It’s nice to see someone poking at the ‘passive’ investing phenomenon.
In the New Yorker this weekend, James Ledbetter asked ‘Is Passive Investing Actively Hurting the Economy?‘
I have felt for a while that ‘passive’ investing has gone to the extreme.
I believe strongly in dollar cost averaging into stocks, but I also believe that Nike, Google, Apple and 6 or 7 other 8-80 brands will do better for investors over time than a basket of 500 stocks (that is what I do with my stock portfolio). I believe more people will invest if they can easily and for free buy shares of the companies they spend all their money on every day.
The financial web and ‘active’ investing and trading has not been that good an investing strategy since the internet bubble burst in 2001. I started Wallstrip in 2006 which was a quick success for investors and Stocktwits in 2008. When I started Stocktwits in 2008, I expected a Robinhood to exist much sooner than 2015. I expected the e-brokers to integrate Stocktwits much quicker. When we invested in Robinhood in 2013, the product was just a roadmap and the SEC had not even approved it. Talk about being early to a trend… Now though, Robinhood is becoming a phenomenon (relative to the growth in the industry). I can’t share Robinhood numbers but I do know from Stocktwits growth (API connections) and my spidery sense (asking every freaking person I meet) that people are loving and using the app.
Don’t just take my word for it though…here is Google Trends on the subject of Robinhood and Stocktwits.
Fred Wilson notes that as we move to the ‘Second Smartphone Revolution‘ new business models will be more disruptive than new technologies. I could not agree more. I am starting to see these new models as I run Stocktwits and see Robinhood growth. I like to use the term ‘trade gen’ though nobody else is listening. I will be patient and keep pounding the pavement.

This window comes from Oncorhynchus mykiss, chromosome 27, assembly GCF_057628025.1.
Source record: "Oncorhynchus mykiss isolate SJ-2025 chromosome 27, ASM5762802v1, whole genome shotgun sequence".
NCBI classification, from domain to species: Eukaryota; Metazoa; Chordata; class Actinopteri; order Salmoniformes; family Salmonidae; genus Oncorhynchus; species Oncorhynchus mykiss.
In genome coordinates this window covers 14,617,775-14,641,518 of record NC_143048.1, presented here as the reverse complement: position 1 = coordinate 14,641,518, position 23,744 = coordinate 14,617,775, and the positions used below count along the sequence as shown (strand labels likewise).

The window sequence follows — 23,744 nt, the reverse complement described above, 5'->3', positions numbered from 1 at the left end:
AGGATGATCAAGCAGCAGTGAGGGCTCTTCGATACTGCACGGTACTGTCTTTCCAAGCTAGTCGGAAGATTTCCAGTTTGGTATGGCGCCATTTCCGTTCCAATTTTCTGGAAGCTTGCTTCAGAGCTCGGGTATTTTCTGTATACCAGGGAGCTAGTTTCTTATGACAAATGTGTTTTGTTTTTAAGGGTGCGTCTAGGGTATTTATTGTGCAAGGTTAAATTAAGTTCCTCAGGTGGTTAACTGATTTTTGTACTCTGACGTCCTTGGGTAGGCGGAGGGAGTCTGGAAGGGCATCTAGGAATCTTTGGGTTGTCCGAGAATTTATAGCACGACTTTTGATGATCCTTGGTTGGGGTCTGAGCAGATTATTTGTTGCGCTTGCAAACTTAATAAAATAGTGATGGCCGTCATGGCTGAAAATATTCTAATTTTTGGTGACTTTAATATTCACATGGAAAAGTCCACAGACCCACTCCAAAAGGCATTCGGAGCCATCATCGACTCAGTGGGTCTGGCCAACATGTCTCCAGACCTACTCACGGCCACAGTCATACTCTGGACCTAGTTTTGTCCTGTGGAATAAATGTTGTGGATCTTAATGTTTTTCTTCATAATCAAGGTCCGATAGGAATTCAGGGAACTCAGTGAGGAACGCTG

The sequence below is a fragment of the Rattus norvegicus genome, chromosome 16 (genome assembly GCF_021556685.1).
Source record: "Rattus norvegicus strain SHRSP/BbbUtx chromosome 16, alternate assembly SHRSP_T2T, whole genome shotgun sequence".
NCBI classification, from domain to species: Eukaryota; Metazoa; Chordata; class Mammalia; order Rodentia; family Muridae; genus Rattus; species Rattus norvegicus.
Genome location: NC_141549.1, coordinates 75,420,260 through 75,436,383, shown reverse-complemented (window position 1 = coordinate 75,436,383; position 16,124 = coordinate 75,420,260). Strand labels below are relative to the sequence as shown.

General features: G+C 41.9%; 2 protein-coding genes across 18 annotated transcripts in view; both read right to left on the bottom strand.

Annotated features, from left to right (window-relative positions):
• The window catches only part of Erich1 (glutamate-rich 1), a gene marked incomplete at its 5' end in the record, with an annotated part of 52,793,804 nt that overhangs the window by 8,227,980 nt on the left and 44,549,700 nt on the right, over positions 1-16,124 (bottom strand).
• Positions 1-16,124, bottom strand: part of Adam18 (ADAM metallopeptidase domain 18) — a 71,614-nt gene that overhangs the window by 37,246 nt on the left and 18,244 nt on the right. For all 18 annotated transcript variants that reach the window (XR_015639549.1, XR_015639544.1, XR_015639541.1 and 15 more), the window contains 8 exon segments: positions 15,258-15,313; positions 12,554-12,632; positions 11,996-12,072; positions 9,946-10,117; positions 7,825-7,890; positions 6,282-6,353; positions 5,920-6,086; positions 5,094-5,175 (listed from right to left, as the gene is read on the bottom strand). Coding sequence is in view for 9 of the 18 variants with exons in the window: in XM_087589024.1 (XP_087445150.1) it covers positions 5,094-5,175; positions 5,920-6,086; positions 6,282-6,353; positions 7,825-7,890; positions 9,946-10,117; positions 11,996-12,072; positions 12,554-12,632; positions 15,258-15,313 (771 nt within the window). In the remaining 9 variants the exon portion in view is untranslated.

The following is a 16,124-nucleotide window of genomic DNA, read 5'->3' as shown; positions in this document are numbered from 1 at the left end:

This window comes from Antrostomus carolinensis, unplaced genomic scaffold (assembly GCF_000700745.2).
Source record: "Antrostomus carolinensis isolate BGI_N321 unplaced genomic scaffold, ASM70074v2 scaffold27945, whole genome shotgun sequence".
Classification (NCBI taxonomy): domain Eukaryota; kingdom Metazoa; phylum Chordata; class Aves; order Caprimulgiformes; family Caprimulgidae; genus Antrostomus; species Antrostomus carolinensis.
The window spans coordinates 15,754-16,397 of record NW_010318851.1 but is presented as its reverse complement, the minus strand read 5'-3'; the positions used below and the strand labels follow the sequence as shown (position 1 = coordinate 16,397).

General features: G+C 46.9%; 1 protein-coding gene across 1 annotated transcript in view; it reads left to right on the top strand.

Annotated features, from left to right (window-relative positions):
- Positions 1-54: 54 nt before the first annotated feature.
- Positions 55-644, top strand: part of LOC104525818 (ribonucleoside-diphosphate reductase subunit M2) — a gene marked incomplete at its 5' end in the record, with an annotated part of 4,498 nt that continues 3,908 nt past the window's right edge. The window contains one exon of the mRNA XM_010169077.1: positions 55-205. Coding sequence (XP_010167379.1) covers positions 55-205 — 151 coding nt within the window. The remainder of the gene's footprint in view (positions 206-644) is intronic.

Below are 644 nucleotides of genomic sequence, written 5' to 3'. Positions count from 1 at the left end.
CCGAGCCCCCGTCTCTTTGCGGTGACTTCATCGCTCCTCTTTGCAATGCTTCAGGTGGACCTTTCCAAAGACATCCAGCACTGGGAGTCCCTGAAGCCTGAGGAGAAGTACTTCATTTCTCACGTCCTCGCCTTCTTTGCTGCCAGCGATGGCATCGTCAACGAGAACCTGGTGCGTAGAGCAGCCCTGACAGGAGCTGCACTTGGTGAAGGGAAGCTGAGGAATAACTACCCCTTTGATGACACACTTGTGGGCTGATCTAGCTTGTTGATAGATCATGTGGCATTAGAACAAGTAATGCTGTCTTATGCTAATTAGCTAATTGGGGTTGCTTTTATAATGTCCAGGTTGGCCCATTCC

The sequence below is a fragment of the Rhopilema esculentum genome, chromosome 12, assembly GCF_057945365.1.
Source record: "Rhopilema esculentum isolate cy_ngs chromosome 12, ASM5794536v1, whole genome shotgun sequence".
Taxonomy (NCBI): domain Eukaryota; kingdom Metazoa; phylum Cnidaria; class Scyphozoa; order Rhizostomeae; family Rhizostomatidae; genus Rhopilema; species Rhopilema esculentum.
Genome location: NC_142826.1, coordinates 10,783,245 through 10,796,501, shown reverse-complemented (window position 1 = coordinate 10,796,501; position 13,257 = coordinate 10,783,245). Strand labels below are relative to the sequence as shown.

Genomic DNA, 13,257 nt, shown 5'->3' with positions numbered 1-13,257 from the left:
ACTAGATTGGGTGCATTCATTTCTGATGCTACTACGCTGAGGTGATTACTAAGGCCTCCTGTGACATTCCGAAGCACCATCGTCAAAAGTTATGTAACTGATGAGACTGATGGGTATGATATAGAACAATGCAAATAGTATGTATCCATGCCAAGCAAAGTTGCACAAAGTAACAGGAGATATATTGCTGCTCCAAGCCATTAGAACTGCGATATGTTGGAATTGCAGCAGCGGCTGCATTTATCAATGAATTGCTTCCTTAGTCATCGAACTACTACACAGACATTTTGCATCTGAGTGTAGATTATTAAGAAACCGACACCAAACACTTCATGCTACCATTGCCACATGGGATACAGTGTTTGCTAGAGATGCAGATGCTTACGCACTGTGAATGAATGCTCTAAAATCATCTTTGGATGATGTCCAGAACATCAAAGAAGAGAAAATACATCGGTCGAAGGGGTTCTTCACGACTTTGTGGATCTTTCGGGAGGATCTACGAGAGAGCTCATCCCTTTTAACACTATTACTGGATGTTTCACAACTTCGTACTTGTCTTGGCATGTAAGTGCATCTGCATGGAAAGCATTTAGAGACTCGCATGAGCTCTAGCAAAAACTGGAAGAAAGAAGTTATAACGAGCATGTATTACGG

The portal way of learning finance is in serious decline. As for making decisions it may already be dead.
I am hearing of many ‘robo’ advisors struggling (not the big venture funded ones like Wealthfront or Betterment), but they too are very small in the scope of the big passive boom we have seen.
Goldman Sachs and JP Morgan will not go quietly into the night. Here is Goldman Sachs on the subject (from the article):
Timothy O’Neill, the global co-head of Goldman Sachs’ investment-management division, told me that essentially every new indexed dollar goes to the same places as previous dollars did. This “guarantees that the most valuable company stays the most valuable, and gets more valuable and keeps going up. There’s no valuation or other parameters around that decision,” he said. O’Neill fears that the result will be a “bubble machine”—a winner-take-all system that inflates already large companies, blind to whether they’re actually selling more widgets or generating bigger profits. Such effects already exist today, of course, but the market is able to rely on active investors to counteract them. The fewer active investors there are, however, the harder counteraction will be. (As an investment bank, Goldman Sachs profits from management fees, though it also sells E.T.F.s.)
But, Goldman Sachs’s arch enemy Bloomberg has doubts about Goldman surviving in an era of ETF’s. I have called ‘peak’ Goldman Sachs on this blog when the stock was at $200.
I sense a shift.